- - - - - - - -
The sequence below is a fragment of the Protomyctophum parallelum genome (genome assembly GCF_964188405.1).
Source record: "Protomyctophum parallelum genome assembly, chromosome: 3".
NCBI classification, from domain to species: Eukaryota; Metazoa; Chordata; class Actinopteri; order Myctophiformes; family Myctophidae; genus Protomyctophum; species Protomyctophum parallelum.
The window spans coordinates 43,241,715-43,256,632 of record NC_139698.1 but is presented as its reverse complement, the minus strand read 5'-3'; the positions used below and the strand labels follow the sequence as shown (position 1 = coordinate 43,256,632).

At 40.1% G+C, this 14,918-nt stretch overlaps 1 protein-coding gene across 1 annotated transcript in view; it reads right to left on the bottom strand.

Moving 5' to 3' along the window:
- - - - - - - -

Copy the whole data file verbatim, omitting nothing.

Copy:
The sequence below is a fragment of the Protomyctophum parallelum genome (genome assembly GCF_964188405.1).
Source record: "Protomyctophum parallelum genome assembly, chromosome: 3".
NCBI classification, from domain to species: Eukaryota; Metazoa; Chordata; class Actinopteri; order Myctophiformes; family Myctophidae; genus Protomyctophum; species Protomyctophum parallelum.
The window spans coordinates 43,241,715-43,256,632 of record NC_139698.1 but is presented as its reverse complement, the minus strand read 5'-3'; the positions used below and the strand labels follow the sequence as shown (position 1 = coordinate 43,256,632).

At 40.1% G+C, this 14,918-nt stretch overlaps 1 protein-coding gene across 1 annotated transcript in view; it reads right to left on the bottom strand.

Moving 5' to 3' along the window: